Potential Solutions:

- The Honor System

It’s nearly impossible for the aboveground T stops to partition off the entrances to platforms; safety, access, traffic, and train mobility issues are all immediately apparent. During peak hours drivers will allow riders to hop on the car without paying, out of necessity and frustration rather than lack of integrity as some posit. Lost fares are relatively marginal, as the fares only recover about 32% of their operating costs (the linked PDF is a great breakdown of MBTA transit facts, and is available for all transit systems on the National Transit Database website) so the problem isn’t so much with money as it is with efficiency.

Passengers need to be able to board the train faster, a simple concept that cascades far down the logistical landscape offering faster service, reduced wait times, and improved public perception. The Honor System would allow passengers to board quickly and without incident—given they purchase a monthly pass which would have to have its pricing structure altered significantly. It’s worked in large and small-scale transit systems in Europe and stateside and with the Green Line’s idiosyncrasies why not attempt something as quirky as honor.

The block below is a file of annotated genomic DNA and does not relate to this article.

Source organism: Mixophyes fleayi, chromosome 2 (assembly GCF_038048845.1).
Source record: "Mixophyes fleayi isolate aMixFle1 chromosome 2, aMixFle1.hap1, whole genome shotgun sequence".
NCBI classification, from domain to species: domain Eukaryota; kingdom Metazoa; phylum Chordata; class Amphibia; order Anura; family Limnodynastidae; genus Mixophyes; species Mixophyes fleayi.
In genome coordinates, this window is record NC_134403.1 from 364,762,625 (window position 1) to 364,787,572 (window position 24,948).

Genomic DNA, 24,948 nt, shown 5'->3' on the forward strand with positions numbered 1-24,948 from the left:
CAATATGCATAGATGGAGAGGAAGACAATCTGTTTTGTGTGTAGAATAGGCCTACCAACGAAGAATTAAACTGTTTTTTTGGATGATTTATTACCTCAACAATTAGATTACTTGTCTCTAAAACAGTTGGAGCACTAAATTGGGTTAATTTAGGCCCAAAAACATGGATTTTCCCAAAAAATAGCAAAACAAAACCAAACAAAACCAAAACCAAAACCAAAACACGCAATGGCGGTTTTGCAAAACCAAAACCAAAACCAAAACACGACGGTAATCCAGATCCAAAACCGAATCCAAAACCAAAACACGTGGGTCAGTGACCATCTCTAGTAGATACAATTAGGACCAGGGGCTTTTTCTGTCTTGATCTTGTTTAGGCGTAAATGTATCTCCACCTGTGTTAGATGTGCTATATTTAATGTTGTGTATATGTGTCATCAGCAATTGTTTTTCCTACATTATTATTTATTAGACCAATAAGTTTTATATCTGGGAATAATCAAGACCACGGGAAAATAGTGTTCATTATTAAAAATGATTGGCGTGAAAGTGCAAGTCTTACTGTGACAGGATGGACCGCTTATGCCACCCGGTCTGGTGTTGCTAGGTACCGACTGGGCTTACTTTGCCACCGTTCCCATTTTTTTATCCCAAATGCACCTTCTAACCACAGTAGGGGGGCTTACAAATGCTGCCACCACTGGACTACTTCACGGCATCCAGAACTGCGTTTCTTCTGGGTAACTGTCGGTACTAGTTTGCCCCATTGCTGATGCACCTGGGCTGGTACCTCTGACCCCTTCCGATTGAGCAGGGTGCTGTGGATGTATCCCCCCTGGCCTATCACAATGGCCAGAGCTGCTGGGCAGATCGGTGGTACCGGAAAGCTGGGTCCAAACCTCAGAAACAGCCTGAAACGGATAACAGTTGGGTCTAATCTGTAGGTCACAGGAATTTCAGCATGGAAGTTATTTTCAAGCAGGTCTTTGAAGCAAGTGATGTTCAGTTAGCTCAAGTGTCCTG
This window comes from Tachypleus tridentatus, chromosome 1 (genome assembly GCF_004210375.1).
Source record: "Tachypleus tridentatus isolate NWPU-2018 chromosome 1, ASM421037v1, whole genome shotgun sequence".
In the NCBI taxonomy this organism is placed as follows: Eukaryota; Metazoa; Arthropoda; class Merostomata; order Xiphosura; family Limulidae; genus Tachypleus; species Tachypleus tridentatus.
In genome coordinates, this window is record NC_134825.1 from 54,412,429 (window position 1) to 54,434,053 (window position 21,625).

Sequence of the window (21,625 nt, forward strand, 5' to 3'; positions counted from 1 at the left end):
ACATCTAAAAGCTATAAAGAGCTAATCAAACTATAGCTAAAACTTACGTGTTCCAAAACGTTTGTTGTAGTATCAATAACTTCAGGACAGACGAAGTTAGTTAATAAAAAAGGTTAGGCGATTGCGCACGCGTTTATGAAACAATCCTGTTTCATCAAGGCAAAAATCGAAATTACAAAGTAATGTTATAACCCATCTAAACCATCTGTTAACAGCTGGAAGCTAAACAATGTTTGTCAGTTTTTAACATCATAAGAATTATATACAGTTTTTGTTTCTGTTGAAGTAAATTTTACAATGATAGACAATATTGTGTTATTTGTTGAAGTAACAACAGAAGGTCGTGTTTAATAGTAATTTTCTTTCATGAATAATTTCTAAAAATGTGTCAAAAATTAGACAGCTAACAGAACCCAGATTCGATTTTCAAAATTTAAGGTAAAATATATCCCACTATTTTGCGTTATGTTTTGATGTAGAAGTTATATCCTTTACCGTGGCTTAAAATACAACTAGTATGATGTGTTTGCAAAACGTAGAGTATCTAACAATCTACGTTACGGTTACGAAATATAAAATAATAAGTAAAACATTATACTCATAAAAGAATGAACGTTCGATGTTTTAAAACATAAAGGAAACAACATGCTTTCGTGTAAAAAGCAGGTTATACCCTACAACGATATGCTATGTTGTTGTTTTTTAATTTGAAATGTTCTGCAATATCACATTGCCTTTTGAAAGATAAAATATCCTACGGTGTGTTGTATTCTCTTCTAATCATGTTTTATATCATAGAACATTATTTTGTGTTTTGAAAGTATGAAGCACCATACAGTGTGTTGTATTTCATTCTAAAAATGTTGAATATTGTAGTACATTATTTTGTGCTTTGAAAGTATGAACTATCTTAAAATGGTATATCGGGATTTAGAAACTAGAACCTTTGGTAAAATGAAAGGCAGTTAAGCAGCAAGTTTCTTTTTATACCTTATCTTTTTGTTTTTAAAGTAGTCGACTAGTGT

- Eliminating Stops/Extending Trains

These are two of the obvious solutions that approach the issue from disparate zones; economic and engineering respectively. There have been days when walking, at a brisk pace of course, that I can beat the T from one stop to another. A confluence of logistical issues are behind it, but put bluntly the Green Line has too many stops. There are as many as five stops that could be eliminated on the B Line alone (the B is one of the Green Line’s four forks) and their disappearance would be noticed by a minority of riders. While the money saved from ditching the above ground stations is marginal in the eight-digit budget, rider benefits go beyond monetization.